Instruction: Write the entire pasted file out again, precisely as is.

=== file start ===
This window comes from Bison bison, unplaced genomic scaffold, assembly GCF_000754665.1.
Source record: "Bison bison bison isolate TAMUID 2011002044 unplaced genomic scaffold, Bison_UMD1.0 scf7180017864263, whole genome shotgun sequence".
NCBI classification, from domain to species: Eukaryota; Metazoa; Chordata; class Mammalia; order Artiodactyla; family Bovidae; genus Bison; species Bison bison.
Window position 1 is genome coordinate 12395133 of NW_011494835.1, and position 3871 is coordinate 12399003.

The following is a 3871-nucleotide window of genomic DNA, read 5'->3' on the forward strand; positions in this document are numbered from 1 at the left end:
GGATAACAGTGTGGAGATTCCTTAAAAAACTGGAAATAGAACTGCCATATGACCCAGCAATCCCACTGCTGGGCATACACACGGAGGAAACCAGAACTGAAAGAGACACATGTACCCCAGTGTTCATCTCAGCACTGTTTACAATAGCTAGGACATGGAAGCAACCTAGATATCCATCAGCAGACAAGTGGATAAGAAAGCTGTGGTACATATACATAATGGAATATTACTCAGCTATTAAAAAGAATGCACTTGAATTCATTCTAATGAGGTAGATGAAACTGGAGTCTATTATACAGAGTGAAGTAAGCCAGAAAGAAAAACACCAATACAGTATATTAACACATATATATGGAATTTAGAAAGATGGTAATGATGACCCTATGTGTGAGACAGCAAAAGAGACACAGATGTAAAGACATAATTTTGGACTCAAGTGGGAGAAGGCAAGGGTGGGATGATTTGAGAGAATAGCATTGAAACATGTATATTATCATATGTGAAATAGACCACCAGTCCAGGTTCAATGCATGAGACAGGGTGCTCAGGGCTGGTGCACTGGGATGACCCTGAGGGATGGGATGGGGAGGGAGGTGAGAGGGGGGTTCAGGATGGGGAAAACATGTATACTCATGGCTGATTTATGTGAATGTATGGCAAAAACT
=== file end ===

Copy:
This window comes from Bison bison, unplaced genomic scaffold, assembly GCF_000754665.1.
Source record: "Bison bison bison isolate TAMUID 2011002044 unplaced genomic scaffold, Bison_UMD1.0 scf7180017864263, whole genome shotgun sequence".
NCBI classification, from domain to species: Eukaryota; Metazoa; Chordata; class Mammalia; order Artiodactyla; family Bovidae; genus Bison; species Bison bison.
Window position 1 is genome coordinate 12395133 of NW_011494835.1, and position 3871 is coordinate 12399003.

The following is a 3871-nucleotide window of genomic DNA, read 5'->3' on the forward strand; positions in this document are numbered from 1 at the left end:
GGATAACAGTGTGGAGATTCCTTAAAAAACTGGAAATAGAACTGCCATATGACCCAGCAATCCCACTGCTGGGCATACACACGGAGGAAACCAGAACTGAAAGAGACACATGTACCCCAGTGTTCATCTCAGCACTGTTTACAATAGCTAGGACATGGAAGCAACCTAGATATCCATCAGCAGACAAGTGGATAAGAAAGCTGTGGTACATATACATAATGGAATATTACTCAGCTATTAAAAAGAATGCACTTGAATTCATTCTAATGAGGTAGATGAAACTGGAGTCTATTATACAGAGTGAAGTAAGCCAGAAAGAAAAACACCAATACAGTATATTAACACATATATATGGAATTTAGAAAGATGGTAATGATGACCCTATGTGTGAGACAGCAAAAGAGACACAGATGTAAAGACATAATTTTGGACTCAAGTGGGAGAAGGCAAGGGTGGGATGATTTGAGAGAATAGCATTGAAACATGTATATTATCATATGTGAAATAGACCACCAGTCCAGGTTCAATGCATGAGACAGGGTGCTCAGGGCTGGTGCACTGGGATGACCCTGAGGGATGGGATGGGGAGGGAGGTGAGAGGGGGGTTCAGGATGGGGAAAACATGTATACTCATGGCTGATTTATGTGAATGTATGGCAAAAACT